The Cubs have many decisions to make regarding prospects before this year’s Rule 5 draft. P.J. Higgins and Luis Lugo are two prospects the club should not risk to lose.
It is the time in the year where we wallow in the haste of Chicago Cubs post-baseball misery while eagerly awaiting free agency decisions and the decisions from teams regarding the Rule 5 draft and what each team will decide concerning their draft-eligible prospects.
The Cubs have many eligible prospects this year who very realistically could find new homes next season. Two of those prospects who indeed are eligible, however, should be on the protected list. Catcher P.J. Higgins is a former 12th round selection by the Cubs in 2015 and has found substantial success in his professional career thus far. Left-handed pitcher Luis Lugo is the other guy and is a former Rule 5 selection by the Cubs from 2018.
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Starting with Higgins, the backstop began his 2019 campaign at Double-A Tennessee before promoting Triple-A Iowa. In 72 games for the Smokies before his jump, Higgins slashed .276/.338/.369 in 299 plate appearances. His 108 wRC+ was an increase from his first stint in 2018.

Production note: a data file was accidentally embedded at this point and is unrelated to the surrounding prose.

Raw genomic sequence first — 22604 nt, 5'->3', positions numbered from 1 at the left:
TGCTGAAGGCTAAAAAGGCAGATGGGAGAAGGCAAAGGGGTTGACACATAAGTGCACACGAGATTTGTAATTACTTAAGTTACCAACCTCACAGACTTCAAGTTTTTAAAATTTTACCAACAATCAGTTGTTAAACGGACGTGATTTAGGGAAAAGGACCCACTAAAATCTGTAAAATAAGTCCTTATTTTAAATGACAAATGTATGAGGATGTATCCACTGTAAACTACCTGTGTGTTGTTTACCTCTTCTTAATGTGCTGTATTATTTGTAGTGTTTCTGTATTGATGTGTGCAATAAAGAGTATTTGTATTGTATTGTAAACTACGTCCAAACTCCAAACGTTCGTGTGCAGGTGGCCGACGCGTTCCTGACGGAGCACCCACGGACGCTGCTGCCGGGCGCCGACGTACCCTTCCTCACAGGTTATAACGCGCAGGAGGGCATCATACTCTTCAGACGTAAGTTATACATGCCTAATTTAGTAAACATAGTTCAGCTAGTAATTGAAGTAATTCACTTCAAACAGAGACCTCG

After moving to Iowa, Higgins performed even better, slashing .291/.374/.521 in 140 plate appearances, finishing with a 113 wRC+ and improving his walk rate. He improved his speed and isolated power as well, reaching a career-high in that category.
Switching gears, Luis Lugo is the other prospect who the Cubs should make sure to find a place for in the minor league ranks next season. Lugo spent the first part of his 2019 campaign at Class-A Advanced Myrtle Beach. He did not do too poorly in his first go-round, pitching to a 3.80 ERA in 47 1/3 innings for the Pelicans.
In the 11 games, seven of which were starts, Lugo finished with a 21.8 percent strikeout rate along with a 7.8 percent walk rate. While his lousy luck finishing with a .336 BABIP was not the best, he did manage to finish with a 44.9 percent ground-ball rate.
Lugo moved to Double-A midway through the year, having a much larger role as a starter earning 11 starts. He finished with a perfect 6-0 record, finding his groove on the mound. While the walk rate increased slightly, Lugo increased his strikeout rate to 26 percent, and opposing hitters batted just .242 versus the lefty. His ERA, FIP, and xFIP all decreased.
In terms of prospects and how they are viewed, Higgins and Lugo are two who may be less valued by the club. The Cubs have a consortium of catching talent, making Higgins expendable as he is 27 years old and has not yet reached the major leagues. Lugo is 26 years old and does profile more as a guy the Cubs would be more likely to hold on to of the two.
Sometimes, however, solid depth is difficult to come by in the system, and as two guys who are on the up-and-up at this point in their careers, they should be protected to solidify that depth within the system moving into next season.